Box Turtle Bulletin

Box Turtle BulletinNews, analysis and fact-checking of anti-gay rhetoric
“Now you must raise your children up in a world where that union of man and box turtle is on the same legal footing as man and wife…”
This article can be found at:
Latest Posts

Okay, It’s Friday Afternoon. Which State’s Marriage Ban Got Knocked Down Today?

Jim Burroway

June 6th, 2014

Wisconsin! (PDF: 439KB/88 pages)

It is DECLARED that art. XIII, § 13 of the Wisconsin Constitution violates plaintiffs’ fundamental right to marry and their right to equal protection of laws under the Fourteenth Amendment to the United States Constitution. Any Wisconsin statutory provisions, including those in Wisconsin Statutes chapter 765, that limit marriages to a “husband” and a “wife,” are unconstitutional as applied to same-sex couples.

But marriages aren’t available in the Badger State just yet:

Plaintiffs may have until June 16, 2014, to submit a proposed injunction that complies with the requirement in Fed. R. Civ. P. 65(d)(1)(C) to “describe in reasonable detail . . . the act or acts restrained or required.” In particular, plaintiffs should identify what they want each named defendant to do or be enjoined from doing. Defendants may have one week from the date plaintiffs file their proposed injunction to file an opposition. If defendants file an opposition, plaintiffs may have one week from that date to file a reply in support of their proposed injunction.

I will address defendants’ pending motion to stay the injunction after the parties have had an opportunity to file materials related to the proposed injunction. If the parties wish, they may have until June 16, 2014, to supplement their materials related to that motion in light of the Supreme Court’s decision in Geiger v. Kitzhaber not to grant a stay in that case.

(UPDATE: It looks like some counties aren’t waiting until the 16th to begin issuing licenses. But without an injunction in place, is that legal? Any lawyers in the bunch, please weigh in with your comments.)

This ruling by Federal District Judge Barbara B. Crabb is the twentieth in a string of rulings which have all found that all or portions of several states’ marriage equality bans are unconstitutional. The unanimity of these rulings since the Windsor ruling last summer is breathtaking. It’s hard to image at this point, regardless of which of the dozens of appeals making their way to the U.S. Supreme Court, how that court can rule that all twenty judges from across the country were somehow reading the law wrong.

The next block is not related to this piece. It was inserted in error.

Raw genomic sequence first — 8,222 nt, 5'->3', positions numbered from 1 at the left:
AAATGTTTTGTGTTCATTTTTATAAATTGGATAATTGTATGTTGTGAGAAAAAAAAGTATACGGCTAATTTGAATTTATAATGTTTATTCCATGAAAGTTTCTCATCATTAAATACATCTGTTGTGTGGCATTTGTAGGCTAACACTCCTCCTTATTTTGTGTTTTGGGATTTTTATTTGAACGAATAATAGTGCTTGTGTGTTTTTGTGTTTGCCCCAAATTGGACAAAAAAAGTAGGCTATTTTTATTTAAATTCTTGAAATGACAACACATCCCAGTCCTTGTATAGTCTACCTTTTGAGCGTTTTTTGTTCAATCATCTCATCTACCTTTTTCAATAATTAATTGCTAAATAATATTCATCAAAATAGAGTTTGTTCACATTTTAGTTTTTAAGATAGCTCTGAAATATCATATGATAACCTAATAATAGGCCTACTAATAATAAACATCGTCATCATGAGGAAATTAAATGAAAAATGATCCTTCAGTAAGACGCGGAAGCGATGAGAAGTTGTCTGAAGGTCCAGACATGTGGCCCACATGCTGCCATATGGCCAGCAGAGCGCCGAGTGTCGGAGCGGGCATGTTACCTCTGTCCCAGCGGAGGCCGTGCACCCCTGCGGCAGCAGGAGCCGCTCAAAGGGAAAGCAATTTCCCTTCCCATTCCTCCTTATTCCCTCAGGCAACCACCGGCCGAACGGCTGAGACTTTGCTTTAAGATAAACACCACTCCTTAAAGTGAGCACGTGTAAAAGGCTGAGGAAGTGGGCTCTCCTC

The case was brought by the ACLU on behalf of eight Wisconsin same-sex couples. Two of the couples had married out of state — one in Minnesota, and one in Canada.

Judge Crab opened her decision by delineating exactly what the case was all about. In doing so, she issued two notable shout-outs: longtime marriage equality foe Maggie Gallagher, and longtime marriage equality advocate Andrew Sullivan:

In reaching this decision, I do not mean to disparage the legislators and citizens who voted in good conscience for the marriage amendment. To decide this case in favor of plaintiffs, it is not necessary, as some have suggested, to “cast all those who cling to traditional beliefs about the nature of marriage in the role of bigots or superstitious fools,” United States v. Windsor, 133 S. Ct. 2675, 2717-18 (2013) (Alito, J., dissenting), or “adjudg[e] those who oppose [same-sex marriage] . . . enemies of the human race.” Id. at 2709 (Scalia, J., dissenting). Rather, it is necessary to conclude only that the state may not intrude without adequate justification on certain fundamental decisions made by individuals and that, when the state does impose restrictions on these important matters, it must do so in an even-handed manner.

This case is not about whether marriages between same-sex couples are consistent or inconsistent with the teachings of a particular religion, whether such marriages are moral or immoral or whether they are something that should be encouraged or discouraged. It is not even about whether the plaintiffs in this case are as capable as opposite-sex couples of maintaining a committed and loving relationship or raising a family together. Quite simply, this case is about liberty and equality, the two cornerstones of the rights protected by the United States Constitution.